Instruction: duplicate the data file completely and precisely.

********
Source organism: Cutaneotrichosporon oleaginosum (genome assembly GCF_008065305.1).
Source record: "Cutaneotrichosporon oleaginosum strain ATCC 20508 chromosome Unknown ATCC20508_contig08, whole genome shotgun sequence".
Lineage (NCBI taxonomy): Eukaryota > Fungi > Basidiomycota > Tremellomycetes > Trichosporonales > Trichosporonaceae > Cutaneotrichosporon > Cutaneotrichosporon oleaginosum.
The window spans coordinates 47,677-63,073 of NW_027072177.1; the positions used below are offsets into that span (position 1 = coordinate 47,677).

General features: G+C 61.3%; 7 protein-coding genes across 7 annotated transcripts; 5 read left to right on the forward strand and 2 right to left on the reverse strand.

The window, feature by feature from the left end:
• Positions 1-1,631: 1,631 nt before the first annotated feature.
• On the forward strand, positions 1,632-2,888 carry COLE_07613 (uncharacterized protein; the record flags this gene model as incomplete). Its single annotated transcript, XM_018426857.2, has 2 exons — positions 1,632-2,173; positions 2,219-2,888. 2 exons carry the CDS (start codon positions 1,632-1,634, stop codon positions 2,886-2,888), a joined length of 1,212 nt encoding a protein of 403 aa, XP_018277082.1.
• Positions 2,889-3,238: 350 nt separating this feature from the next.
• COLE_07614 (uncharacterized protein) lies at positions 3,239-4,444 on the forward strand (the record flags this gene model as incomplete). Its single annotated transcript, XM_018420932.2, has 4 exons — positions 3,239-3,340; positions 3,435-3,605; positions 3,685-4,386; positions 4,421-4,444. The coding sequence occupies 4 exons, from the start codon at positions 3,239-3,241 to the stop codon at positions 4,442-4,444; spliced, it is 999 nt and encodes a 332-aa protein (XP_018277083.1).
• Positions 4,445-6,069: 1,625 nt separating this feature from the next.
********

Source organism: Cutaneotrichosporon oleaginosum (genome assembly GCF_008065305.1).
Source record: "Cutaneotrichosporon oleaginosum strain ATCC 20508 chromosome Unknown ATCC20508_contig08, whole genome shotgun sequence".
Lineage (NCBI taxonomy): Eukaryota > Fungi > Basidiomycota > Tremellomycetes > Trichosporonales > Trichosporonaceae > Cutaneotrichosporon > Cutaneotrichosporon oleaginosum.
The window spans coordinates 47,677-63,073 of NW_027072177.1; the positions used below are offsets into that span (position 1 = coordinate 47,677).

General features: G+C 61.3%; 7 protein-coding genes across 7 annotated transcripts; 5 read left to right on the forward strand and 2 right to left on the reverse strand.

The window, feature by feature from the left end:
• Positions 1-1,631: 1,631 nt before the first annotated feature.
• On the forward strand, positions 1,632-2,888 carry COLE_07613 (uncharacterized protein; the record flags this gene model as incomplete). Its single annotated transcript, XM_018426857.2, has 2 exons — positions 1,632-2,173; positions 2,219-2,888. 2 exons carry the CDS (start codon positions 1,632-1,634, stop codon positions 2,886-2,888), a joined length of 1,212 nt encoding a protein of 403 aa, XP_018277082.1.
• Positions 2,889-3,238: 350 nt separating this feature from the next.
• COLE_07614 (uncharacterized protein) lies at positions 3,239-4,444 on the forward strand (the record flags this gene model as incomplete). Its single annotated transcript, XM_018420932.2, has 4 exons — positions 3,239-3,340; positions 3,435-3,605; positions 3,685-4,386; positions 4,421-4,444. The coding sequence occupies 4 exons, from the start codon at positions 3,239-3,241 to the stop codon at positions 4,442-4,444; spliced, it is 999 nt and encodes a 332-aa protein (XP_018277083.1).
• Positions 4,445-6,069: 1,625 nt separating this feature from the next.